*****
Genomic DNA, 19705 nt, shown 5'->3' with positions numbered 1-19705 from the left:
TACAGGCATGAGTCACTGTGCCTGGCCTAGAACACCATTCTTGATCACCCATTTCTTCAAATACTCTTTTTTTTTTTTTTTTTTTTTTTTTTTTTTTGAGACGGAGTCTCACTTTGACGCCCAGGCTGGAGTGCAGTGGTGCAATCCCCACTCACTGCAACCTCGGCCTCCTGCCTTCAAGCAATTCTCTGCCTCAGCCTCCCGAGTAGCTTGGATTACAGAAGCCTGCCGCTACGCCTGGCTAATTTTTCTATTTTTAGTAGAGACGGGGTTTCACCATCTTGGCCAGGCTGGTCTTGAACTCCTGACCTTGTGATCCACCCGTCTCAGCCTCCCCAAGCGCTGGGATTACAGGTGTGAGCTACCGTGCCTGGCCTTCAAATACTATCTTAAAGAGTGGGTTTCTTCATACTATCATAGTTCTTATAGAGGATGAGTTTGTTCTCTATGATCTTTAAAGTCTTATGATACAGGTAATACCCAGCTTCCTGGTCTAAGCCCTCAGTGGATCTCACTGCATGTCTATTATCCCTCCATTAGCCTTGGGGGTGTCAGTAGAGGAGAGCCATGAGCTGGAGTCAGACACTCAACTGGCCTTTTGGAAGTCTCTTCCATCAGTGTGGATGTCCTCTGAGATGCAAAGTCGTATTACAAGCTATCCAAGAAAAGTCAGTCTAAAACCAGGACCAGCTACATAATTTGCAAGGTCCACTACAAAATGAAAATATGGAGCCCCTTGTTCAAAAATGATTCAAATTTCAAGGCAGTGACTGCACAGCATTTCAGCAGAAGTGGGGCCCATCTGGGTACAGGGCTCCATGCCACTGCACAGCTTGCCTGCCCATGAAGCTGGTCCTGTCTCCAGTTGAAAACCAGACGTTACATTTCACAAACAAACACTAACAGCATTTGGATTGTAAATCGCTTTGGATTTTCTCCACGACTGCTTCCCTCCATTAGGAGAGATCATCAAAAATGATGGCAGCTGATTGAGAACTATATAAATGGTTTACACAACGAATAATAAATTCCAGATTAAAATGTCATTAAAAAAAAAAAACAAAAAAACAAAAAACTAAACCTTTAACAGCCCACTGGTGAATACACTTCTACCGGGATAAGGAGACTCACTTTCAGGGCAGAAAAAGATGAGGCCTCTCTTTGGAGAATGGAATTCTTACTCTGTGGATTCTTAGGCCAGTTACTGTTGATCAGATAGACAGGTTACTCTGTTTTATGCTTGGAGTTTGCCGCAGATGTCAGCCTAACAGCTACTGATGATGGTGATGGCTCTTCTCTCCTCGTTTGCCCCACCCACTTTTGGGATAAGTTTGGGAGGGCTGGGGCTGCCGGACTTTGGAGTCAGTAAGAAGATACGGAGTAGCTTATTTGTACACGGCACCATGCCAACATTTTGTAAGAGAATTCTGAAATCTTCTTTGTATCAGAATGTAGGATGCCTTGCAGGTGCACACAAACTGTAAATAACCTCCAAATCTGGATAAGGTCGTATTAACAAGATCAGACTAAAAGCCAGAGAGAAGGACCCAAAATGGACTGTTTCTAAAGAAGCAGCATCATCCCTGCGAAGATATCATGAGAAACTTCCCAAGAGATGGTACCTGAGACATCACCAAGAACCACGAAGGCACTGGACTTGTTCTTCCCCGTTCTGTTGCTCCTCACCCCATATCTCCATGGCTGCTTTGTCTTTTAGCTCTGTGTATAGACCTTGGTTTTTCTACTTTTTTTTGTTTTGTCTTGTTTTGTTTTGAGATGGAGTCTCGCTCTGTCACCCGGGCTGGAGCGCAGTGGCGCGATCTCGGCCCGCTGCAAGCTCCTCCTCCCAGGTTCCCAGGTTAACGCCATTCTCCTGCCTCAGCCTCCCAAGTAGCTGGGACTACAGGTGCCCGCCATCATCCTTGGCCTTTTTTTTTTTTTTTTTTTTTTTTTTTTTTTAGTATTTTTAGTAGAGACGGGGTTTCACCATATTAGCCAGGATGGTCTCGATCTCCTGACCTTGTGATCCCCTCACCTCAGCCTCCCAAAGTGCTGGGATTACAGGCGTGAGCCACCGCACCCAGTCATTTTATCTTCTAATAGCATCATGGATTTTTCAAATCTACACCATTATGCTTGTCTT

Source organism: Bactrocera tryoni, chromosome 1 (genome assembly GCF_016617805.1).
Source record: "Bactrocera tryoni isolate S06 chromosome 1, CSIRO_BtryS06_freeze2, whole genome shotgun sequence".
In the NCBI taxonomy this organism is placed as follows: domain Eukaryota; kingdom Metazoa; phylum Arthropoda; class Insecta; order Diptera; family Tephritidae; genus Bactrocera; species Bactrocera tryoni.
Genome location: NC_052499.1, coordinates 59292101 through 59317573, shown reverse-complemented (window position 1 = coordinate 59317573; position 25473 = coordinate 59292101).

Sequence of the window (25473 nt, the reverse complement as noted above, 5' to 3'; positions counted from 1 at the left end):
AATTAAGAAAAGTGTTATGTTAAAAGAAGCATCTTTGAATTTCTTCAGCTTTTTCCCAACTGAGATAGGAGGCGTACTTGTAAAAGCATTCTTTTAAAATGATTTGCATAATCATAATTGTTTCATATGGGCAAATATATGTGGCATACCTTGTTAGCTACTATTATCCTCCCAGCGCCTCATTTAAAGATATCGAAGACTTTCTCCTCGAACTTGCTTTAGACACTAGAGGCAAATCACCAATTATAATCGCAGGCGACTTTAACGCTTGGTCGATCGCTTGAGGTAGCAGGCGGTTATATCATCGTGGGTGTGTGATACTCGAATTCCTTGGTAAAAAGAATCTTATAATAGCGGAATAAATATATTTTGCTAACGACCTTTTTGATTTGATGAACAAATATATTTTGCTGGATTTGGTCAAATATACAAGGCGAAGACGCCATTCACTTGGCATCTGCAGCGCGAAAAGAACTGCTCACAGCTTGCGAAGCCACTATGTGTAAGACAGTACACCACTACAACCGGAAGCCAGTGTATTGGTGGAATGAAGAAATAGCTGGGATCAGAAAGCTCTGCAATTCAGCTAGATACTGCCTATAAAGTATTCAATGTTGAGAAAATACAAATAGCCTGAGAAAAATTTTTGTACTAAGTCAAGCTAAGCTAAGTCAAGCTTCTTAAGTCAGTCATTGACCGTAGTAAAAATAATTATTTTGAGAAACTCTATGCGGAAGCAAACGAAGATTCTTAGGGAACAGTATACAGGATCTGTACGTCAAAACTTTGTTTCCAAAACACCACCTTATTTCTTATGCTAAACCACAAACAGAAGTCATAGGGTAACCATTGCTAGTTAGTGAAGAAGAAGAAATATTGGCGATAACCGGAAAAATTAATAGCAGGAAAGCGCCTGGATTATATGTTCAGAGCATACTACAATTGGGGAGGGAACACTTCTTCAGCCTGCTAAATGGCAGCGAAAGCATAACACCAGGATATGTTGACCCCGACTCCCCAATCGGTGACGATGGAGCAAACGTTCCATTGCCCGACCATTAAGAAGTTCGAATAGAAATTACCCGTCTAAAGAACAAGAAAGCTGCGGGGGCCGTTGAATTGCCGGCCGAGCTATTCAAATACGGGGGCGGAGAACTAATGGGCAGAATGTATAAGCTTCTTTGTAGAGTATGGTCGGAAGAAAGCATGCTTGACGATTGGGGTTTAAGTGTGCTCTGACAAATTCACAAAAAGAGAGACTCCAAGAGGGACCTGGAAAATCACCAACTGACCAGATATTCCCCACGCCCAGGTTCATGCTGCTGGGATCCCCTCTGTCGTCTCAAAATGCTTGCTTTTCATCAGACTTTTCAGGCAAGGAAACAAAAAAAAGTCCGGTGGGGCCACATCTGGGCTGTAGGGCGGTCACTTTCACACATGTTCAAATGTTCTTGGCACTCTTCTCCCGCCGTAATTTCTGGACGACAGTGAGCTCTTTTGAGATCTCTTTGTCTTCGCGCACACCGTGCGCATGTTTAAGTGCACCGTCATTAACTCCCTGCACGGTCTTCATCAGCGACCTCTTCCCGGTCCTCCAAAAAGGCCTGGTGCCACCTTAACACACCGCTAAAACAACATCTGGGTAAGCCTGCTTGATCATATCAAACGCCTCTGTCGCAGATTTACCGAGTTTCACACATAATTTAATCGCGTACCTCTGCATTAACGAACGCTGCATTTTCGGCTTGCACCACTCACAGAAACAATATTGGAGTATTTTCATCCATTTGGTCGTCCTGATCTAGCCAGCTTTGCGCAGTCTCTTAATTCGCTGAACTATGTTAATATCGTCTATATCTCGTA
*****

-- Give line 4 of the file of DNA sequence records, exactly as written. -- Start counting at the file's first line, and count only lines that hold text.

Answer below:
Source record: "Bactrocera tryoni isolate S06 chromosome 1, CSIRO_BtryS06_freeze2, whole genome shotgun sequence".